Systems and Financing

Quality child care and early education programs address the full range of child development needs, which requires their linkage with health and nutrition services, family support, and early intervention at both the state and local level. States may need to develop new governance and financing structures that assure that all the parts of a system are working in a coordinated way. Such systems encourage horizontal connections across systems--for example, child care, Head Start, state pre-kindergarten programs, and early intervention services--as well as vertical connections of services from birth to 5 to provide continuity and coordination for children as they grow. CLASP encourages states to move toward more integrated governance and financing systems and to think across systems to make the best use of resources and design an early childhood system that best meets the needs of all children and families.

Nov 19, 2014  |  PERMALINK »

President Signs Child Care Bill Bringing Major Changes to Subsidy Programs

By Hannah Matthews

After moving through the U.S. Senate and House of Representatives with strong, bipartisan support, the Child Care and Development Block Grant (CCDBG) Act of 2014 was signed into law today by the President. This is a milestone for the CCDBG law, which has not been updated in nearly 20 years and that governs both state child care assistance for low-income working parents and state efforts to improve child care quality.  CLASP commends all those in the House, Senate and Administration who worked to make this bill become reality.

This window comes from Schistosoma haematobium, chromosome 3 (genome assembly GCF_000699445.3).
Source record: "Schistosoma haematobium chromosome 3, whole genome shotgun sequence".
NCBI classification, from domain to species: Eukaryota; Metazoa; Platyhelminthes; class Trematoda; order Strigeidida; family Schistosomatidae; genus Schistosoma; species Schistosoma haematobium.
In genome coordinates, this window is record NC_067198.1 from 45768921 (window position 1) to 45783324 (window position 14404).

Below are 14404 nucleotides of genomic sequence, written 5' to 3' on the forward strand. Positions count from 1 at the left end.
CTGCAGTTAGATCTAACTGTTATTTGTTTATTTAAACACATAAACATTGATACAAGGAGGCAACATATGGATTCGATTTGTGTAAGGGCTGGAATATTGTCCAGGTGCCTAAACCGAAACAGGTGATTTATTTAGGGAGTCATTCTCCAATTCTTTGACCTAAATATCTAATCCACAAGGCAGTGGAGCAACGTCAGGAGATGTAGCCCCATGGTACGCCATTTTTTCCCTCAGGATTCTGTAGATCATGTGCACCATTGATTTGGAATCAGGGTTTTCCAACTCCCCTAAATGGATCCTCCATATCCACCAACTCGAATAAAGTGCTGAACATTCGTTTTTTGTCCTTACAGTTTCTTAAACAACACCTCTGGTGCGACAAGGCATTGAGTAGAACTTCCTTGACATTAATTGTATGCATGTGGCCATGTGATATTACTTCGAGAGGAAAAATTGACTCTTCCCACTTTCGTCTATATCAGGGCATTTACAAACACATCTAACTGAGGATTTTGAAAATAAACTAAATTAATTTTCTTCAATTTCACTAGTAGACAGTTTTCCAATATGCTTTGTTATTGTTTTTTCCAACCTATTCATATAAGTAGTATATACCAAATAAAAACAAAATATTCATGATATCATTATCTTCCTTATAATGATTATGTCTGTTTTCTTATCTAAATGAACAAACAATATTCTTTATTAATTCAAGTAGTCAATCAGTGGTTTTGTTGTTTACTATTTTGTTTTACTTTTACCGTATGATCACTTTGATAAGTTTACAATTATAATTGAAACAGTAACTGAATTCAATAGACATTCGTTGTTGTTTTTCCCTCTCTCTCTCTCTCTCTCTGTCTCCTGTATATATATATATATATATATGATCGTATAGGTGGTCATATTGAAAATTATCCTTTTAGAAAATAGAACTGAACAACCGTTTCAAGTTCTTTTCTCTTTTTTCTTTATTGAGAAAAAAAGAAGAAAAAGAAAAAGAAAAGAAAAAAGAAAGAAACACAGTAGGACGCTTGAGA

The CCDBG Act of 2014 is an important step forward for improving the health, safety, and quality of child care. It makes crucial improvements to the program by allowing children to have more sustained access to child care assistance, supporting greater continuity of care, and helping parents stay and move up in their jobs.

Achieving a new vision of child care for low-income children – one in which child care is safer, better quality, and more affordable for parents – requires both improved policies and a significant infusion of dollars. Yet, the funding increases authorized in the bill are woefully inadequate to support implementation of new provisions and retain access for families. Even before this reauthorization, state child care subsidy systems show declining enrollment with the number children served in CCDBG having fallen to a 15-year low. The goals of the legislation will be impossible to achieve unless we stem the tide on declining participation and take seriously the need for significant investments in child care at the federal, state, and local levels.

CLASP looks forward to working with Congress to appropriate the funding necessary to implement the updated law’s important improvements and with states to implement new policies in ways that best support low-income working parents and their children.

site by Trilogy Interactive